Your Website Is a Conversation, Not a Presentation

Is your website a conversation with your clients and prospects? Or is it a presentation?
This can be a tough distinction to make because, of course, your website is a proxy for you. You’re not actually sitting face-to-face with your prospects. But even without the back-and-forth of an actual conversation, you can get better Web results by striving to create a dialogue by encouraging engagement with your audience.

Social conversationIs your website a conversation with your clients and prospects? Or is it a presentation?

This can be a tough distinction to make because, of course, your website is a proxy for you. You’re not actually sitting face-to-face with your prospects. But even without the back-and-forth of an actual conversation, you can get better Web results by striving to create a dialogue by encouraging engagement with your audience.

In Other Words, You Want to Control the Narrative, Not Dominate It

Of course, you can’t control where your site visitors are going to click next. That’s the beauty and the curse of the Web’s non-linear nature. You can’t even control whether they start at “the beginning”. (If your social media, SEO and email marketing are relevant players, your website home page isn’t always going to be their entry point.)

But You Can Encourage Them to Take the Action You Desire

Strong copy, intelligent presentation, and a little bit of coding savvy can work wonders for your site — but for starters, you’ll want to define a solid set of goals. You have to know the action you ultimately want your site visitors to take. And you have to know, as the conversation moves along, what you want your audience to be thinking about. The thoughts your website provokes in consumers will be the best determinant of their course of action.

Recognizing that your audience has more options than “previous” and “next” has the added benefit of forcing you to stay tightly focused on your topic and think in terms of your audience’s interests, not your own agenda.

This is where many marketers go wrong. Staying focused does not necessarily mean diving into the minutiae of a topic. Nor does it mean forcing prospects to move forward with no destination possible other than your conversion point.

Because, of Course, There’s Always Other Options

But not options you want pursued: the browser’s close button, or your competitor’s website. Instead, you must guide them toward the action you ultimately want them to take by offering a range of possible paths. They may feel it’s time to reach out and contact you by phone. Or if their need is less pressing, they might want to subscribe to your newsletter and learn more over time. Or a trip to your “related materials” section might be in order, so they can dive into a topic in more detail.

You have to offer these options because there’s no way of knowing where a prospect is in the buying process when they arrive at your site.

There’s a fine line to be walked here: Just as droning on and on about a topic is likely to turn off prospective clients, so too can offering them every option under the sun.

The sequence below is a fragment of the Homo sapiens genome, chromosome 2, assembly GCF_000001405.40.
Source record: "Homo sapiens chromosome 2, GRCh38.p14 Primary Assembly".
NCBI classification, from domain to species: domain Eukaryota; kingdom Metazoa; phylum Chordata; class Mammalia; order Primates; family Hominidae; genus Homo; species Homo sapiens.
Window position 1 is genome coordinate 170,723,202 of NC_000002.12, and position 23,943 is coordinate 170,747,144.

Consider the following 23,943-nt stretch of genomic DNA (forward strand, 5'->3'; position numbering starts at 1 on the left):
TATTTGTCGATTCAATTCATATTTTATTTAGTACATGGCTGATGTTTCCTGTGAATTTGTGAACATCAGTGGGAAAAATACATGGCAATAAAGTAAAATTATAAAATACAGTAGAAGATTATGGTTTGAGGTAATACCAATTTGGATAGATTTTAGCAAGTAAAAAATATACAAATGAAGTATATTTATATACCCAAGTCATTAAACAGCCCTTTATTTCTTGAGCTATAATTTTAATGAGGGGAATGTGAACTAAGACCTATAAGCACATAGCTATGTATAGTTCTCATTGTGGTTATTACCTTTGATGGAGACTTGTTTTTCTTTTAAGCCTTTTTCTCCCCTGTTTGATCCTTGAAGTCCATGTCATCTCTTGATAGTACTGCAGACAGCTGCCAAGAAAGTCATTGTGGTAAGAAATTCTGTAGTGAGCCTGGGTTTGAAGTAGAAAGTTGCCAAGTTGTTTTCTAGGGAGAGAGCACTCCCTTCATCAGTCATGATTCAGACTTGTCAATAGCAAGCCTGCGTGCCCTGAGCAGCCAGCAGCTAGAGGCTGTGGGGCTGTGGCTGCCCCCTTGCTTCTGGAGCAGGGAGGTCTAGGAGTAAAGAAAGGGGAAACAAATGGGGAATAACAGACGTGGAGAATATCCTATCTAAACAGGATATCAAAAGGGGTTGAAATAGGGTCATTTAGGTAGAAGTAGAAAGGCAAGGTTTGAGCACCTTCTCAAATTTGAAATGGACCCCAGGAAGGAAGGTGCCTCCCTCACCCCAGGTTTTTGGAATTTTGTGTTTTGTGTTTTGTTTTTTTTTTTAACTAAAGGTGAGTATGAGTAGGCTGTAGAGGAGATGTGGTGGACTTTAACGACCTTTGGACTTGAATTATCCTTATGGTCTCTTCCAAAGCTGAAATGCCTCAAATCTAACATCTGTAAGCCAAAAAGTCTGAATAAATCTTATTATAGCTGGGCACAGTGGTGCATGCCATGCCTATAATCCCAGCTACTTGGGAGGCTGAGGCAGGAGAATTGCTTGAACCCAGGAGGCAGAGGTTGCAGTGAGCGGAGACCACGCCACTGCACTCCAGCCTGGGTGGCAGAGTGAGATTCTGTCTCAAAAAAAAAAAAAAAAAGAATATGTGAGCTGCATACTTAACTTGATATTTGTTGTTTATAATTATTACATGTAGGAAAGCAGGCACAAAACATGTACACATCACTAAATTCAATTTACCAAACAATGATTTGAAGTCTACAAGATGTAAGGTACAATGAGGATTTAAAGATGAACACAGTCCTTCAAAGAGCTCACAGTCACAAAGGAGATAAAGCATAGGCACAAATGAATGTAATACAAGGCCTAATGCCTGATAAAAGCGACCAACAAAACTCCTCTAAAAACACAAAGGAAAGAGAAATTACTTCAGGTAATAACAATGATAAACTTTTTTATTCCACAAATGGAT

With the exception of certain pages of your website — the home page, most notably — most of your digital marketing should be focused enough to appeal to just a select segment of your audience. They should be reading your email newsletter because it is likely to be of interest to them. That newsletter should contain links to the pages of your site that will be most relevant to their needs. And the calls to action embedded in that page should lead them to the next piece of content that addresses their needs and creates your case as the best solution for them.

The more audience segments you are trying to appeal to, the more difficult this can be, so it is important to craft your online marketing with specific segments in mind. Next time, we’ll talk a bit more about effective audience segmentation.

Author: Andrew Schulkind

Since 1996, Andrew Schulkind has asked clients one simple question: what does digital marketing success look like, and how can marketing progress be measured?

A veteran content marketer, web developer, and digital strategist, Andrew founded Andigo New Media to help firms encourage audience engagement through solid information architecture, a great user experience, and compelling content. A dash of common sense doesn’t hurt, either.

His work touches social media, search-engine optimization, and email marketing, among other components, and he has presented at Social Media Week NY and WordCampNYC, among other events. His writing appears in various online and print publications. 

Andrew graduated with a B.A. in Philosophy from Bucknell University. He engages in a range of community volunteer work and is an avid fly fisherman and cyclist. He also loves collecting meaningless trivia. (Did you know the Lone Ranger made his mask from the cloth of his brother's vest after his brother was killed by "the bad guys?")

4 thoughts on “Your Website Is a Conversation, Not a Presentation”

      1. Of course not. But I do feel a lot of people say they are having conversations as a way to avoid facing the prospect of actually having to sell something.

        1. Yes, I agree.

          Their mantra appears to be:

          “Never ask for the sale, always be sharing content”

          Tone deaf people that use the phrase “consuming content”.

          Apparently, the intended result of this type of marketing efforts is to produce fecal matter. Ok …

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